9 Experiences For Sparking Creativity
From Kanye To Hemingway: This is a list of experiences for sparking creativity in my life. I selected experiences that were particularly interesting or especially meaningful for me when it comes to opening creative pathways. Maybe one or two of them will do the same for you!
I invite you to contribute your own spark to the list. I have a section near the end of this post where you can check out what others have said sparks creativity for them, and also contribute your own spark to the list.
1. Listen to ‘All Of The Lights’ by Kanye West
Listening to this song starts sparks for me every time. It’s the Rocky theme song of Hip Hop for me. I picture the training scenes from Rocky IV when the synth-horns kick in, Ivan Drago on machines and Rocky all-natural.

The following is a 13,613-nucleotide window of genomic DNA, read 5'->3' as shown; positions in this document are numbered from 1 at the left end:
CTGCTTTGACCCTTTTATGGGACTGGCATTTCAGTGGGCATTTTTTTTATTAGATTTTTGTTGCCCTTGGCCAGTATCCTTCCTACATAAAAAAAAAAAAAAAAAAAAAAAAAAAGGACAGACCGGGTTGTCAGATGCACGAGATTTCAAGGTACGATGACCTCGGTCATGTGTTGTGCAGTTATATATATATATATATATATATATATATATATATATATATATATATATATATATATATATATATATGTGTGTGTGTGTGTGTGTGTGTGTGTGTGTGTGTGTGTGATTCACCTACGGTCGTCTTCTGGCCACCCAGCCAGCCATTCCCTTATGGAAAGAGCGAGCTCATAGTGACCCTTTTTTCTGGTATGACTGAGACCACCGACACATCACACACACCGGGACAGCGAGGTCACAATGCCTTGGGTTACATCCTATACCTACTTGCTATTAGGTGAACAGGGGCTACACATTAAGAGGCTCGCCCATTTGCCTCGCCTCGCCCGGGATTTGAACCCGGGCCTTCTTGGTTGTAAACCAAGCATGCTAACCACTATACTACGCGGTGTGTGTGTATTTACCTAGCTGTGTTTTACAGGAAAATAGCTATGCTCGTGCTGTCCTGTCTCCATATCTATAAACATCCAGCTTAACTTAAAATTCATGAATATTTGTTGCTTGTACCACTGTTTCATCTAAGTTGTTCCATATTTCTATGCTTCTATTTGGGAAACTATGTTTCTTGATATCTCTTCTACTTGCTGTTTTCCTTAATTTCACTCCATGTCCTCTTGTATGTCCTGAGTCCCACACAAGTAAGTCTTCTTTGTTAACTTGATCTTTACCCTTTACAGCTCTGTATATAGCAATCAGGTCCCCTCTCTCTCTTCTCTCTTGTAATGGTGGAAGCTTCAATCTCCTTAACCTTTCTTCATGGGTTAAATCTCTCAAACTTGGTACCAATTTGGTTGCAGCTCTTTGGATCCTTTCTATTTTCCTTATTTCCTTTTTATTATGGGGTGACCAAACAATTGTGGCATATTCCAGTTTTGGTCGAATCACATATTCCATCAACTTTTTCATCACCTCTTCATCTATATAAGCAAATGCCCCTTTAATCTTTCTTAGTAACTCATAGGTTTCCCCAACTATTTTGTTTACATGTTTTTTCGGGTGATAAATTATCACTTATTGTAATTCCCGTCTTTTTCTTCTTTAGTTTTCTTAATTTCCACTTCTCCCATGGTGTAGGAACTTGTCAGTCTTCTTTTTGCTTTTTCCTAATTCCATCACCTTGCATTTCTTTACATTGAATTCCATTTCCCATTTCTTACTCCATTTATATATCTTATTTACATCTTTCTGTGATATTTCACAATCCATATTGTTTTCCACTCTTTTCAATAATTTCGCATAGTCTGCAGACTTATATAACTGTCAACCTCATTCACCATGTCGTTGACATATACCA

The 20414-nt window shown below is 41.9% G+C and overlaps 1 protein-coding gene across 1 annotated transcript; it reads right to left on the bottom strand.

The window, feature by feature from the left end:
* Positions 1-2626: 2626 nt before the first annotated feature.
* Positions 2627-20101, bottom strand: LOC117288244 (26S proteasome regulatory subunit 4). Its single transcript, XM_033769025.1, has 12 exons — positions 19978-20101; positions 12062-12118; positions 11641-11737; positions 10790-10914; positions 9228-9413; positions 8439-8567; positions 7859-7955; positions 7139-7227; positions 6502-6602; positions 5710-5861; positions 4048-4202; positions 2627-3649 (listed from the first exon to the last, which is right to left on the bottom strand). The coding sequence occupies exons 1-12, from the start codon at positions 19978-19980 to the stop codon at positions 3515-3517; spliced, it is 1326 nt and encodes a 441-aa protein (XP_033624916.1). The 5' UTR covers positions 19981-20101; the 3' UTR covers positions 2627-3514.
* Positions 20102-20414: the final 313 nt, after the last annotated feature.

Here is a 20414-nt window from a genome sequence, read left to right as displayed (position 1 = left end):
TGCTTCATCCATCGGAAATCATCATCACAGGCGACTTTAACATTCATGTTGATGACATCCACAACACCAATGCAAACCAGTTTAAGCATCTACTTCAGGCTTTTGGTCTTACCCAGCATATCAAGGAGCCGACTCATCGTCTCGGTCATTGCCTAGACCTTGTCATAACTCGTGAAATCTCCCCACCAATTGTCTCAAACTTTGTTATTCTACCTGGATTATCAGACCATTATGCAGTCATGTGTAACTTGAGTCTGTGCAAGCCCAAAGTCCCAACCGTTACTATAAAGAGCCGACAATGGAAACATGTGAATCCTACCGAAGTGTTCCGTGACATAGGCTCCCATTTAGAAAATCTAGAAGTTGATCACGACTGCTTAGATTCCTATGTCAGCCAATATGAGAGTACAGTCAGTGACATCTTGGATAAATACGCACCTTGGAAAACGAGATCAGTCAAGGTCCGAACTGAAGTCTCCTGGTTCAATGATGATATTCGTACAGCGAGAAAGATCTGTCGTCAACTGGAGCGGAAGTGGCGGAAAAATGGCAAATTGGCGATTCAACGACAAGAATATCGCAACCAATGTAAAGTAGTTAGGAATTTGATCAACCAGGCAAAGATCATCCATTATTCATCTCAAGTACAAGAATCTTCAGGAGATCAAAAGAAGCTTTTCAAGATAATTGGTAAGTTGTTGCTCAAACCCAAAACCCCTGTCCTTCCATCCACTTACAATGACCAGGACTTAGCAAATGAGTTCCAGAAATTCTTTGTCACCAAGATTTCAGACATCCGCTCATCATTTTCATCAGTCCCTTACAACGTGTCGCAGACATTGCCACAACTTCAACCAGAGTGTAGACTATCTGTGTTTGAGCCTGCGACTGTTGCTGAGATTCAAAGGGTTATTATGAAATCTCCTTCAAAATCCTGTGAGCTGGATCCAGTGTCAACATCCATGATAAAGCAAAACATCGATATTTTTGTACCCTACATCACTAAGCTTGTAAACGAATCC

Kanye may not be the most humble person, but he pushes the envelope. He’s got a fever for being the the best. That fever pumps through this song and into my blood when I listen. Because way down inside, I too, want to be the best.
We all have a big ego. And we’ll always run into the Ugly, but it doesn’t mean we stop moving forward. The in-built motion of this song, inspires me to keep training.
2. Read ‘The Sun Also Rises’ by Ernest Hemingway
I first read “The Sun Also Rises” when I was 22 at Broadway Cafe in Kansas City, MO. For me, Hemingway’s writing deflated all the fluff, and taught me to ask for brute honesty. He placed cold simple words onto his experience, so that truth and complexity were forced to flex.